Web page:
Points of View on the Page – Head hopping
When my first book was published, I’d been reading fiction since I was four and writing it since I was about four and a half. I’d gobbled up the whole rainbow of Andrew Lang’s Fairy Books and the Child Ballads along with a load of other stories from the likes of Dickens, Jane Austen, Dennis Wheatley, Homer, Georgette Heyer and the Beano.
OK, so I hadn’t done any creative writing classes. But I kind of knew what I was aiming for. And mostly I got there, eventually. And then a reader told me she liked my books because there wasn’t any head hopping.
Head hopping, my then editor explained to me, was when an author, writing in the third person, shifted describing the action from the point of view of one character to that of another. Possibly several times.
What’s more, she said, readers wanted to stay tight behind the shoulder (or in “deep third”) of that one character for the whole scene.
If I’d managed it so far, it was clearly pure luck. I’d better stay alert from now on, or my luck might run out.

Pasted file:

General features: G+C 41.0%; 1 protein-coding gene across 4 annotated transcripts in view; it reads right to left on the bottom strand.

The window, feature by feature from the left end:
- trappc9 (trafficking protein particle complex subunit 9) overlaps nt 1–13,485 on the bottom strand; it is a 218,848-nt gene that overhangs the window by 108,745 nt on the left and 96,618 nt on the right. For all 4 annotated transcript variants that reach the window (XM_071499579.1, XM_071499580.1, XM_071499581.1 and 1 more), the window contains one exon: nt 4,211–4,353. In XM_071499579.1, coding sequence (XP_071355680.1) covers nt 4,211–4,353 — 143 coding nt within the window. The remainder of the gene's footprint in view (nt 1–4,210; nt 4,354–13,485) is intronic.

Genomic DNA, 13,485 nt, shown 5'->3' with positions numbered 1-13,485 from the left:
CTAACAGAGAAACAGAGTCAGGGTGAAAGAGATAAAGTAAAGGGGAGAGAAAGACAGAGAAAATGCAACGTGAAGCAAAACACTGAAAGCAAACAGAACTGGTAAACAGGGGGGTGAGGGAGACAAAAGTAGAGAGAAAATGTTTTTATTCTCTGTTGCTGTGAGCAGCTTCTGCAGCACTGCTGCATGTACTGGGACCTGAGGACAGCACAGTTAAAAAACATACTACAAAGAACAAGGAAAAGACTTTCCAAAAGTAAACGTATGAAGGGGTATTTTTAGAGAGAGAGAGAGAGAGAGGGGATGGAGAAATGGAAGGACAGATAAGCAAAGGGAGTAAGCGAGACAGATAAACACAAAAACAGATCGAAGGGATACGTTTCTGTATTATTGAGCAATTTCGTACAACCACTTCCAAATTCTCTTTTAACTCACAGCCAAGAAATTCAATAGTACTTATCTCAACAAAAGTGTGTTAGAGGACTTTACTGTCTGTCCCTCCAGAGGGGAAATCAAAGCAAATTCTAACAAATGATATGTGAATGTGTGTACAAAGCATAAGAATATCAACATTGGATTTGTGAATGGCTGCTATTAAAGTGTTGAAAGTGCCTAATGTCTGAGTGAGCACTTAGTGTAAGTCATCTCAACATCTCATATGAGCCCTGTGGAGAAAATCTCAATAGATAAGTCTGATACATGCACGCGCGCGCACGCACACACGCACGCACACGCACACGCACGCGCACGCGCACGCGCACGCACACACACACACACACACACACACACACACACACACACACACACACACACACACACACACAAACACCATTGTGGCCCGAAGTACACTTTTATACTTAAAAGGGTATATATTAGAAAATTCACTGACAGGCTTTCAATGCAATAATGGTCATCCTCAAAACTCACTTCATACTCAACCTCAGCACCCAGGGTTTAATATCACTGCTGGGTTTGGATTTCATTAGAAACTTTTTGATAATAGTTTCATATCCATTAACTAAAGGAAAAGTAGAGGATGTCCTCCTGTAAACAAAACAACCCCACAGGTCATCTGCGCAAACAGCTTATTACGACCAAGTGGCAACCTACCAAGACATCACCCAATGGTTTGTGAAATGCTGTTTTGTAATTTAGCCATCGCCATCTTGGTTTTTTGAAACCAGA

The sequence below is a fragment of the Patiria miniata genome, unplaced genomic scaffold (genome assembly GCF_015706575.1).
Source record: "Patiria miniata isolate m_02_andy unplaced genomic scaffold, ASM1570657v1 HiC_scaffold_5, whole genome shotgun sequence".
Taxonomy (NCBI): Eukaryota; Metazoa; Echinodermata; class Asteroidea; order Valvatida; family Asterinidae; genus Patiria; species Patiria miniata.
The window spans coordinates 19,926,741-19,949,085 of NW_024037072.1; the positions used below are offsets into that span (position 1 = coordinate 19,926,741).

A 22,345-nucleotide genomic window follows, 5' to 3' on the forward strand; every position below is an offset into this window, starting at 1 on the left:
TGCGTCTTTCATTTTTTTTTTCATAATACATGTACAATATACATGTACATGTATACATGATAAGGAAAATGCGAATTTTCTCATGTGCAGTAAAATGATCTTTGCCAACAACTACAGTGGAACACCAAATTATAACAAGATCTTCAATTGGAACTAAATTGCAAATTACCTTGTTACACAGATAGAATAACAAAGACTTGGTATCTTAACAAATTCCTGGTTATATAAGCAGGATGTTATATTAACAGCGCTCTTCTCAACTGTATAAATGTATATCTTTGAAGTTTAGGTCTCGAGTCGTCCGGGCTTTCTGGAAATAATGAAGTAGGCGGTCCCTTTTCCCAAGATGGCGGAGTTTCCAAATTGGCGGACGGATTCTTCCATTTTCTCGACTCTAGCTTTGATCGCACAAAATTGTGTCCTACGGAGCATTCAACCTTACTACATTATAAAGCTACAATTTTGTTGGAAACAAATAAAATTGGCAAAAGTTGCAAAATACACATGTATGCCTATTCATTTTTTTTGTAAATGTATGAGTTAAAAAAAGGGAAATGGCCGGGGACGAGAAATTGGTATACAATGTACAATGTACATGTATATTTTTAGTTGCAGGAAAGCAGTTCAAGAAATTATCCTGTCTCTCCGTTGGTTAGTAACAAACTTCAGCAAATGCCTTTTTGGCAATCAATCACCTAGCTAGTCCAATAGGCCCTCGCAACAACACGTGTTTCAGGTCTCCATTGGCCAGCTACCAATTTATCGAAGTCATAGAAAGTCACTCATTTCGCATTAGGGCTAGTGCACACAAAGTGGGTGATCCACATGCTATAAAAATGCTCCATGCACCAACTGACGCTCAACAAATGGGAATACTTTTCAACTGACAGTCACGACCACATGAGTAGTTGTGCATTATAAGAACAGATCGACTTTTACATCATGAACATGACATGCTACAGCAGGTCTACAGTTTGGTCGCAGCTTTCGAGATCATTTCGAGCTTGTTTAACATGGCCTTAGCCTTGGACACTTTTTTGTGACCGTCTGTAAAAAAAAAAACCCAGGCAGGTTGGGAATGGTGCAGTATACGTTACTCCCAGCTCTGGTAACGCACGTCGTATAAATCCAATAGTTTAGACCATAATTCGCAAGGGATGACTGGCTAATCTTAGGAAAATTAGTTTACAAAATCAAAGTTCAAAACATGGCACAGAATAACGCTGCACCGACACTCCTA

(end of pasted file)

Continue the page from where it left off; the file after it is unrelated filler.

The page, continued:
I couldn’t write for months. It was ba-a-ad.
What made it worse was that, as far as I could see, all my beloved authors, from Homer to Heyer, head hopped sometimes. Although I’d never noticed before. And they wandered away from right behind the POV character’s shoulder all the time. AAARGH.
I decided to stop analysing and just write spontaneously. It seemed to work.
Points of View on the Page – a Spectrum?
But then I had this new challenge: a book that had started in first person and migrated to third for incontrovertible reasons.
Mostly I was happy with it. But there were now places that felt – well – clumsy in some places, distant and alienating in others. Was it a hangover from the first person version? Was I clutching my reader too tight to the new narrative?
So when I saw that Emma Darwin was giving a workshop on Psychic Distance at the Conference, I jumped at it.
And almost her first observation gave me a key. Point of View, she said, was best thought of not as a point set in concrete but a spectrum. And sticking to one focal point throughout a scene could be horribly monotonous.